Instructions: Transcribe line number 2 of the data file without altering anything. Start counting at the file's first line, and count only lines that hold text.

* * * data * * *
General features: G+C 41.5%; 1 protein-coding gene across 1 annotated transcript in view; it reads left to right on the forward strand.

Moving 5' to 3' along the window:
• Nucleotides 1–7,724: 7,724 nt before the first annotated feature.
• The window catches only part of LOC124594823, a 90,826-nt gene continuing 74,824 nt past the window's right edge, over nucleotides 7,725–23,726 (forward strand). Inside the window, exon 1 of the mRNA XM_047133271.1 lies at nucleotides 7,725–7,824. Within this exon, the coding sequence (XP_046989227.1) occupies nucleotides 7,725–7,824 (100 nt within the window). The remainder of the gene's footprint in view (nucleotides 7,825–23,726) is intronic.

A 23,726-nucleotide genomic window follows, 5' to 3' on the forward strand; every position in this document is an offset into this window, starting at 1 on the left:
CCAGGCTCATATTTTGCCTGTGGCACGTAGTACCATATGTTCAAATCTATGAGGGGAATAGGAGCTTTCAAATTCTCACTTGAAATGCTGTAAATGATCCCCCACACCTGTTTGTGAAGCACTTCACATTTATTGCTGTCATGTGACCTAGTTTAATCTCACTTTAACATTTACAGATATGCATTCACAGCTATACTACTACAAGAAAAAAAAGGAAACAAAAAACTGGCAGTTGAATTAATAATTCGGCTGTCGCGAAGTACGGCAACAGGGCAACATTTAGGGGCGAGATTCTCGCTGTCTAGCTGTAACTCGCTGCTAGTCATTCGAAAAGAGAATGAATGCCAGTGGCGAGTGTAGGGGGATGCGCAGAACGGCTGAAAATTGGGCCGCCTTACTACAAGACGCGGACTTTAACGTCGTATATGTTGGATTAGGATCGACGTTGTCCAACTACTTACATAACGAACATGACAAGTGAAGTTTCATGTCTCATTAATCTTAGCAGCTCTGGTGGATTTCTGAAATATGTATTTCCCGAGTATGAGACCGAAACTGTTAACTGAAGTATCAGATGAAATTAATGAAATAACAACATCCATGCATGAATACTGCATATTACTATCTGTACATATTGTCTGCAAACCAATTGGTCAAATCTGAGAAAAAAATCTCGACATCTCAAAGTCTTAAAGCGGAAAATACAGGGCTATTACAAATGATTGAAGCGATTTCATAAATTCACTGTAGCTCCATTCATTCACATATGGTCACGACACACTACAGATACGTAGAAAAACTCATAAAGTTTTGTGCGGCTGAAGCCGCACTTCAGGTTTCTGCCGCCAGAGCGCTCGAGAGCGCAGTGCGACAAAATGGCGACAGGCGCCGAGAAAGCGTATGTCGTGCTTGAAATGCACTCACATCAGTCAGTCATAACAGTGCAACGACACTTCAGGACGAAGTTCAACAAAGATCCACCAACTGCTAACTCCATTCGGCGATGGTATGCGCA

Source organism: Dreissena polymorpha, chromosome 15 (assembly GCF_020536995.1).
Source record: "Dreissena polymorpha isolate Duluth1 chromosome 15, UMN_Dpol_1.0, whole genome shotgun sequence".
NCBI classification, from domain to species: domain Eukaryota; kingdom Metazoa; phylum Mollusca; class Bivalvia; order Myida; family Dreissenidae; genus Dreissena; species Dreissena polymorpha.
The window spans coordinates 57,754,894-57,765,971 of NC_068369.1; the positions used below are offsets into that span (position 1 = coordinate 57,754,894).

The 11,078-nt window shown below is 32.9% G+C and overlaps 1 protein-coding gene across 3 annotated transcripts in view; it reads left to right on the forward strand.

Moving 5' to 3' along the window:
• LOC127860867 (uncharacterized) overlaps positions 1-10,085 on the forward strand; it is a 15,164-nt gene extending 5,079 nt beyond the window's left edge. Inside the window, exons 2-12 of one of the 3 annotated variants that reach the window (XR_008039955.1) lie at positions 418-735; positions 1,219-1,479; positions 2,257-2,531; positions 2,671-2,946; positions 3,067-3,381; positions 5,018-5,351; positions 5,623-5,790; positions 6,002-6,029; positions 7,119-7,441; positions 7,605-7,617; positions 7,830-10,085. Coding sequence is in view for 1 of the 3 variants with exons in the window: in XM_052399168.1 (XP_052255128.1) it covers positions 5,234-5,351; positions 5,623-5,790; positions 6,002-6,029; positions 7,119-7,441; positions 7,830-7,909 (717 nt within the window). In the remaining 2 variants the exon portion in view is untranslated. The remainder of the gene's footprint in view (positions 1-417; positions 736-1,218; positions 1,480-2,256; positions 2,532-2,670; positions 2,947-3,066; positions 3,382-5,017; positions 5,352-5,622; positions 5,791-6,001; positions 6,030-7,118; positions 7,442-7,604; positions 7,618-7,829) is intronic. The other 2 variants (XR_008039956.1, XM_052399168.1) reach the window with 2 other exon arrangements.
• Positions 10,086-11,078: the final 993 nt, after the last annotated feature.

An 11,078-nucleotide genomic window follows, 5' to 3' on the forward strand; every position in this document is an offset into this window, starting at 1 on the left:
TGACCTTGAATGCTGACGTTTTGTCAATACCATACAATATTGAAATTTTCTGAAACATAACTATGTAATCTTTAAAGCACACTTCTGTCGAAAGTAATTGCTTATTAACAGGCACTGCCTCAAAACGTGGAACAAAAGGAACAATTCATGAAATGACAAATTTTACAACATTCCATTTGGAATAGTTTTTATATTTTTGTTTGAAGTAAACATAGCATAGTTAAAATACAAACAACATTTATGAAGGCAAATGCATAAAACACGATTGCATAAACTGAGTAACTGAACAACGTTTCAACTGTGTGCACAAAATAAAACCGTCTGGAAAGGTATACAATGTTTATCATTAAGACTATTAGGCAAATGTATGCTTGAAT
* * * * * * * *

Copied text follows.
Moving 5' to 3' along the window: